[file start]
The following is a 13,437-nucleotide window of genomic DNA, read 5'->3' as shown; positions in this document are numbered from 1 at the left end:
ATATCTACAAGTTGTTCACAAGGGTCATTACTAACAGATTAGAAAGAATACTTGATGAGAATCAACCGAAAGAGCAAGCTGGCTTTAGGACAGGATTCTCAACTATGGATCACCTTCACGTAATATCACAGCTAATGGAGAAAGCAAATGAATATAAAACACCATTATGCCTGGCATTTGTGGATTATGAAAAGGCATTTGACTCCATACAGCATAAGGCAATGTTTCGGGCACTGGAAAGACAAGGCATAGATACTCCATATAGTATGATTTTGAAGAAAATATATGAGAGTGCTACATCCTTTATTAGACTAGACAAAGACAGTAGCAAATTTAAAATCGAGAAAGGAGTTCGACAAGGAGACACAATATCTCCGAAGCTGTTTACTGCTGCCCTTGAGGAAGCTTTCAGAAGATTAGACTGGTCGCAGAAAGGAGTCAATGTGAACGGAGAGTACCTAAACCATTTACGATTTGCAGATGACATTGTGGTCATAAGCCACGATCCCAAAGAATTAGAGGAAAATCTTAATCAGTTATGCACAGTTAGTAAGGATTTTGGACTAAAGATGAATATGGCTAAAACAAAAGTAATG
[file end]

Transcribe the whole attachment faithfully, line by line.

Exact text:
The following is a 13,437-nucleotide window of genomic DNA, read 5'->3' as shown; positions in this document are numbered from 1 at the left end:
ATATCTACAAGTTGTTCACAAGGGTCATTACTAACAGATTAGAAAGAATACTTGATGAGAATCAACCGAAAGAGCAAGCTGGCTTTAGGACAGGATTCTCAACTATGGATCACCTTCACGTAATATCACAGCTAATGGAGAAAGCAAATGAATATAAAACACCATTATGCCTGGCATTTGTGGATTATGAAAAGGCATTTGACTCCATACAGCATAAGGCAATGTTTCGGGCACTGGAAAGACAAGGCATAGATACTCCATATAGTATGATTTTGAAGAAAATATATGAGAGTGCTACATCCTTTATTAGACTAGACAAAGACAGTAGCAAATTTAAAATCGAGAAAGGAGTTCGACAAGGAGACACAATATCTCCGAAGCTGTTTACTGCTGCCCTTGAGGAAGCTTTCAGAAGATTAGACTGGTCGCAGAAAGGAGTCAATGTGAACGGAGAGTACCTAAACCATTTACGATTTGCAGATGACATTGTGGTCATAAGCCACGATCCCAAAGAATTAGAGGAAAATCTTAATCAGTTATGCACAGTTAGTAAGGATTTTGGACTAAAGATGAATATGGCTAAAACAAAAGTAATG